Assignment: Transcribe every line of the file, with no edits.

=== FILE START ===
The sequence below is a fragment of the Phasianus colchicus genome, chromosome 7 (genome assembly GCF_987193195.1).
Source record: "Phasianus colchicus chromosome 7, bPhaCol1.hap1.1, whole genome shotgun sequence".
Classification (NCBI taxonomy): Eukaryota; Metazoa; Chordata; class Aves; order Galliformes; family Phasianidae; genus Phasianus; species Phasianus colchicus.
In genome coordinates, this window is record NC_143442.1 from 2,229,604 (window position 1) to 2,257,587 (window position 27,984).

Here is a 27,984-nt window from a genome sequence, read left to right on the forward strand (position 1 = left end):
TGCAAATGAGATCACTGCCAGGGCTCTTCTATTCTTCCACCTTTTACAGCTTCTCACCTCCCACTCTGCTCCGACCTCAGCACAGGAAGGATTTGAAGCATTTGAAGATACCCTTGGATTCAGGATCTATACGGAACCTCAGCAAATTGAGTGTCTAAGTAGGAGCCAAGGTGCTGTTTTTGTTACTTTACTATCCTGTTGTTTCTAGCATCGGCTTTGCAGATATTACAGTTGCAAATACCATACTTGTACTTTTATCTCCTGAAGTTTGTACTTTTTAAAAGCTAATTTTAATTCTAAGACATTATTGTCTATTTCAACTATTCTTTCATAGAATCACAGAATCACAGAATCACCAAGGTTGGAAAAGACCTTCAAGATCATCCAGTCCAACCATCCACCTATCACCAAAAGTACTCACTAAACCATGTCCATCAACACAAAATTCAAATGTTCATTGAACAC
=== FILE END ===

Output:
The sequence below is a fragment of the Phasianus colchicus genome, chromosome 7 (genome assembly GCF_987193195.1).
Source record: "Phasianus colchicus chromosome 7, bPhaCol1.hap1.1, whole genome shotgun sequence".
Classification (NCBI taxonomy): Eukaryota; Metazoa; Chordata; class Aves; order Galliformes; family Phasianidae; genus Phasianus; species Phasianus colchicus.
In genome coordinates, this window is record NC_143442.1 from 2,229,604 (window position 1) to 2,257,587 (window position 27,984).

Here is a 27,984-nt window from a genome sequence, read left to right on the forward strand (position 1 = left end):
TGCAAATGAGATCACTGCCAGGGCTCTTCTATTCTTCCACCTTTTACAGCTTCTCACCTCCCACTCTGCTCCGACCTCAGCACAGGAAGGATTTGAAGCATTTGAAGATACCCTTGGATTCAGGATCTATACGGAACCTCAGCAAATTGAGTGTCTAAGTAGGAGCCAAGGTGCTGTTTTTGTTACTTTACTATCCTGTTGTTTCTAGCATCGGCTTTGCAGATATTACAGTTGCAAATACCATACTTGTACTTTTATCTCCTGAAGTTTGTACTTTTTAAAAGCTAATTTTAATTCTAAGACATTATTGTCTATTTCAACTATTCTTTCATAGAATCACAGAATCACAGAATCACCAAGGTTGGAAAAGACCTTCAAGATCATCCAGTCCAACCATCCACCTATCACCAAAAGTACTCACTAAACCATGTCCATCAACACAAAATTCAAATGTTCATTGAACAC